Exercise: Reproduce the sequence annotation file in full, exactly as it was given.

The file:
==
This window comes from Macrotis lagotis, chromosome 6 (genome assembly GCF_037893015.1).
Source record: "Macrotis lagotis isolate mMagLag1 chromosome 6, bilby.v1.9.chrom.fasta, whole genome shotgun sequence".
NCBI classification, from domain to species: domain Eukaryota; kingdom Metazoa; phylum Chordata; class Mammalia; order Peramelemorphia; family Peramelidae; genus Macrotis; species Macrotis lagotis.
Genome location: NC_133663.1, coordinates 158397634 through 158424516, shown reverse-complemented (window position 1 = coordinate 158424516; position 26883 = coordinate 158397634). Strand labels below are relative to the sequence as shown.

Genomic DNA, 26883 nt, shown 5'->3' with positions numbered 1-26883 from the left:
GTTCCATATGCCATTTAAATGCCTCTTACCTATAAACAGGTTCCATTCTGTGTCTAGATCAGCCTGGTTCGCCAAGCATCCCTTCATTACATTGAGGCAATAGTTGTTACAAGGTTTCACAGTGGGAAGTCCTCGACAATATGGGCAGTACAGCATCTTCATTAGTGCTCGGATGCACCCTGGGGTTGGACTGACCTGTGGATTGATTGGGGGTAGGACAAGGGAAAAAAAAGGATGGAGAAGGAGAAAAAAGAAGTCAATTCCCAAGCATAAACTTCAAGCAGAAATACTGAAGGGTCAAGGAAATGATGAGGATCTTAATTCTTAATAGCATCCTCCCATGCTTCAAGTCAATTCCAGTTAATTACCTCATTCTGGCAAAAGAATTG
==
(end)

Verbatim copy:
This window comes from Macrotis lagotis, chromosome 6 (genome assembly GCF_037893015.1).
Source record: "Macrotis lagotis isolate mMagLag1 chromosome 6, bilby.v1.9.chrom.fasta, whole genome shotgun sequence".
NCBI classification, from domain to species: domain Eukaryota; kingdom Metazoa; phylum Chordata; class Mammalia; order Peramelemorphia; family Peramelidae; genus Macrotis; species Macrotis lagotis.
Genome location: NC_133663.1, coordinates 158397634 through 158424516, shown reverse-complemented (window position 1 = coordinate 158424516; position 26883 = coordinate 158397634). Strand labels below are relative to the sequence as shown.

Genomic DNA, 26883 nt, shown 5'->3' with positions numbered 1-26883 from the left:
GTTCCATATGCCATTTAAATGCCTCTTACCTATAAACAGGTTCCATTCTGTGTCTAGATCAGCCTGGTTCGCCAAGCATCCCTTCATTACATTGAGGCAATAGTTGTTACAAGGTTTCACAGTGGGAAGTCCTCGACAATATGGGCAGTACAGCATCTTCATTAGTGCTCGGATGCACCCTGGGGTTGGACTGACCTGTGGATTGATTGGGGGTAGGACAAGGGAAAAAAAAGGATGGAGAAGGAGAAAAAAGAAGTCAATTCCCAAGCATAAACTTCAAGCAGAAATACTGAAGGGTCAAGGAAATGATGAGGATCTTAATTCTTAATAGCATCCTCCCATGCTTCAAGTCAATTCCAGTTAATTACCTCATTCTGGCAAAAGAATTG